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Ethical practice and sports physician protection: a proposal
  1. Søren Holm1,
  2. Michael J McNamee2,
  3. Fabio Pigozzi3
  1. 1Centre for Social Ethics and Policy, School of Law, University of Manchester, UK
  2. 2College of Human and Health Sciences, 704c Vivian Tower, Swansea University, Wales, UK
  3. 3University of Rome Foro Italico, Rome, Italy
  1. Correspondence to Michael J McNamee, Department of Philosophy, History and Law, School of Human and Health Sciences, Swansea University, 7th Floor, Vivian Building, Swansea SA2 8PP, UK; m.j.mcnamee{at}swansea.ac.uk

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Preamble

It is in the nature of medical practice that it is always likely to yield ethical problems because of the role that health, illness and injury play in the lives of patients. Sports physicians can find themselves in particularly difficult (though not unique) contexts because of the role of the body in athletic performance, especially at elite and professional levels. Contrary to recent articles,1,,4 however, Sports Medicine should not be viewed as giving rise to distinct or unique ethical difficulties. Such difficulties as arise in Sports Medicine merely reflect the kinds of challenges and dilemmas (eg, confidentiality, conflicts of interest, consent, disclosure, working with vulnerable populations) as are found in other branches of medicine, though not necessarily in precisely in the same configurations.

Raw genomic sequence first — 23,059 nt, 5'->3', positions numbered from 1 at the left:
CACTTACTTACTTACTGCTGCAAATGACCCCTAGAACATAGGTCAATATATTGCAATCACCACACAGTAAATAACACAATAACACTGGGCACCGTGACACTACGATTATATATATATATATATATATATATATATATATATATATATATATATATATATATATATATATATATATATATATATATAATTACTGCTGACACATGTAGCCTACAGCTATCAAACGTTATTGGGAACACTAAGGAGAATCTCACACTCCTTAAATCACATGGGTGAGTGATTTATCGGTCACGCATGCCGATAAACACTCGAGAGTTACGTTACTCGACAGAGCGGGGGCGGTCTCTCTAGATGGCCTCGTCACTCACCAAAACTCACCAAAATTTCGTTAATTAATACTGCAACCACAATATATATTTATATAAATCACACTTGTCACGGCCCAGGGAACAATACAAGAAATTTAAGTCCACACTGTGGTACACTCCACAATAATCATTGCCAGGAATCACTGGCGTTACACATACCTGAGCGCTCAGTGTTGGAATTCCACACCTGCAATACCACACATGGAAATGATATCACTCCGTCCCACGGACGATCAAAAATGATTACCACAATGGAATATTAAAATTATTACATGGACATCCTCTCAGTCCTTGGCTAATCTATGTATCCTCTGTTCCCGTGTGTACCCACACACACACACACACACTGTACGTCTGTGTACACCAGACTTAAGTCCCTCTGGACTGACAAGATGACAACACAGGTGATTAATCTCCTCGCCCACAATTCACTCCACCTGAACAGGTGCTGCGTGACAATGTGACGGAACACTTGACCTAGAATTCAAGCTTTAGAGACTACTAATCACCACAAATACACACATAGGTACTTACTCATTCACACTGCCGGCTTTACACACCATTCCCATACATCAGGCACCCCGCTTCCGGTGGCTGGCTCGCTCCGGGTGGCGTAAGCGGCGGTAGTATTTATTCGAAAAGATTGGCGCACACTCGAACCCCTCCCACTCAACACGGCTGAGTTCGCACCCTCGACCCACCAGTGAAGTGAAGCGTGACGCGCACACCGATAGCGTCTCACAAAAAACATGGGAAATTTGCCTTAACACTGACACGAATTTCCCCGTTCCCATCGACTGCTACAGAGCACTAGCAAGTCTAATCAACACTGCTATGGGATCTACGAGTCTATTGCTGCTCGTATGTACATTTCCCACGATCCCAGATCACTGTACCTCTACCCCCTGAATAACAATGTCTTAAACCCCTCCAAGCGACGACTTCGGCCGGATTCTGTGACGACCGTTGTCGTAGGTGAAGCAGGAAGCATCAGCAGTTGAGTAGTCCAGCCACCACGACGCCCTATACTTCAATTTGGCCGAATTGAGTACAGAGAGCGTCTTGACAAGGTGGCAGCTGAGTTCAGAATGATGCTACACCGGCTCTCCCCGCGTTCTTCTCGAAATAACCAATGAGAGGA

One common professional response to the recognition of ethical demands and professional ambiguity is to establish codes of conduct such as those published by the American College of Sports Medicine (ACSM),5 the Australasian College of Sports Physicians (ACSP),6 the International Federation of Sports Medicine (FIMS)7 and the Faculty of Sport and Exercise Medicine (FASEM).8 Within the literature of applied ethics,9 sports ethics10 and sports medicine ethics,11 the limitations of these codes as instruments of education, guidance and punishment have long been noted.

Most recently, within BJSM, the ACSP has presented and defended their new Code within the broad aim of contributing to the development of a professional community of practitioners.12 One of the merits of the Code that the article draws attention to is the articulation of standards of expectation, differentiating among other things between those actions that are, on the one hand, compulsory from exhortations to best practice on the other. (They capture the distinction in ‘must’ and ‘should’ statements.) Nevertheless, that code …

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